As a test, I slid a piece of paper between the trigger bar and the frame and a second piece of paper between the rubbing plastic at top of sear housing. Result was smoother trigger action. This after cleaning surfaces as well as possible.
It is possible that the moving-against-each-other parts above the trigger are steel - will check with magnet. Still, the trigger itself (part touched by one's finger) shows significant rub marks where the trigger moves against the frame.
Thanks for ideas and assistance. . . .

The plastic trigger does rub against the plastic frame (you called it the trigger hole where the trigger is inside the frame of the gun). After you pull the trigger you can see the scratch marks on the trigger where it rubbed against the plastic frame. That was a concern of mine too.

I just purchased a new Walther PPQ SC and will see how that trigger feels since it's brand new and pretty much the same trigger configuration. Even with my new PPQ SC I can see that the trigger rubs against the hole in the frame where the trigger comes out of the inside of the gun. There already is some scratching where the trigger rubs aginst the frame opening.

I cleaned my PPQ M2 4" 9 mm with some spray cleaner that had acetone on it and I'm thinking that it may have affected the plastic parts of my frame and trigger in the original PPQ M2 4" gun's trigger. Won't make that mistake with the new PPQ SC.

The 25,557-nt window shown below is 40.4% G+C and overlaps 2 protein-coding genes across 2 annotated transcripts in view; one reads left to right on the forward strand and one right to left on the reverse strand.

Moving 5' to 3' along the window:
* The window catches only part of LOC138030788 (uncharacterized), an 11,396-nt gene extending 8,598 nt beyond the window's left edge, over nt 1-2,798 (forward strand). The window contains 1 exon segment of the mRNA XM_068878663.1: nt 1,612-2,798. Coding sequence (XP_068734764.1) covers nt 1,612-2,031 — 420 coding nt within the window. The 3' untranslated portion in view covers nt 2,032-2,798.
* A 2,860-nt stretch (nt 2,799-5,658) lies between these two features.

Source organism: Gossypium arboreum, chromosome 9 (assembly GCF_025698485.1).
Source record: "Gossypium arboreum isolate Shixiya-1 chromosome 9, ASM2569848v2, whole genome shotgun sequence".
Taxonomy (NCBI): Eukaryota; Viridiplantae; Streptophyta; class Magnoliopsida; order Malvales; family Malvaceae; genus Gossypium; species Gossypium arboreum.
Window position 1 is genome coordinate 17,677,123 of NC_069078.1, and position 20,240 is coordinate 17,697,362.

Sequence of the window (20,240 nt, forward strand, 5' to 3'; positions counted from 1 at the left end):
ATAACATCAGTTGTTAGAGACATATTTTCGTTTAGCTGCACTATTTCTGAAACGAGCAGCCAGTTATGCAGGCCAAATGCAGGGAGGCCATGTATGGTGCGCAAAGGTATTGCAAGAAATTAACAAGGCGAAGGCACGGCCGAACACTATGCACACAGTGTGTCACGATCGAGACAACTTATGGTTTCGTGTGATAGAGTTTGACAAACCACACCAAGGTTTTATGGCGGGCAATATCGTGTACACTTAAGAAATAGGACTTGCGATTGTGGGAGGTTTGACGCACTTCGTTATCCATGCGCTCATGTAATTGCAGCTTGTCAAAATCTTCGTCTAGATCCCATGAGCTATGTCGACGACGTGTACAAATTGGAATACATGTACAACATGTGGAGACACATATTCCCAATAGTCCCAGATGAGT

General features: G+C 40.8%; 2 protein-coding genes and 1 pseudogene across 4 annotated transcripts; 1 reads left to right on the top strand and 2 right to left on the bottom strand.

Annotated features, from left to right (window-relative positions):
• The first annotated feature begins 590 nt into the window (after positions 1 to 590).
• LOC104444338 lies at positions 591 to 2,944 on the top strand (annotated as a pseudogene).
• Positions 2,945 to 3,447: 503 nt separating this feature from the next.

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this is the PPQ forum not the PPS forum. Just keep the discusison about PPQ's please

Since I don't own a Walther PPS pistol I have no idea how that pistols trigger relates to the PPQ pistols trigger.

It's confusing enough in this PPQ forum when we have so many versions of the PPQ pistols. Let's not add to the confusion by adding discussions about the PPS pistol too. Thanks.
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Finally, since it is a SD gun I do not expect it to have trigger as smooth as a target pistol. If anyone s expecting the kind of smooth eery are not going to get it in a PPS M2.[/QUOTE]
 

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The channel that the firing pin resides inside should not be lubricated

Same as every other manufacturer of any given part on any given pistol if we're speaking of one-off issues.

should you not keep the firing pin channel free of oil to keep it from accumulating gun power residue over time. I lightly apply oil to a cleaning patch and then rub some very lightweight oil on the firing pin spring. But I cleaned the channel with some CLR and dried it with a cotton "Q Tip" and then reassembled the striker firing pin. Maybe I'm wrong but I think that the firing pin channel should be kept clean and dry and not oiled a lot. In fact that trigger sear releases and then the firing pin is released so how would that affect the trigger pull?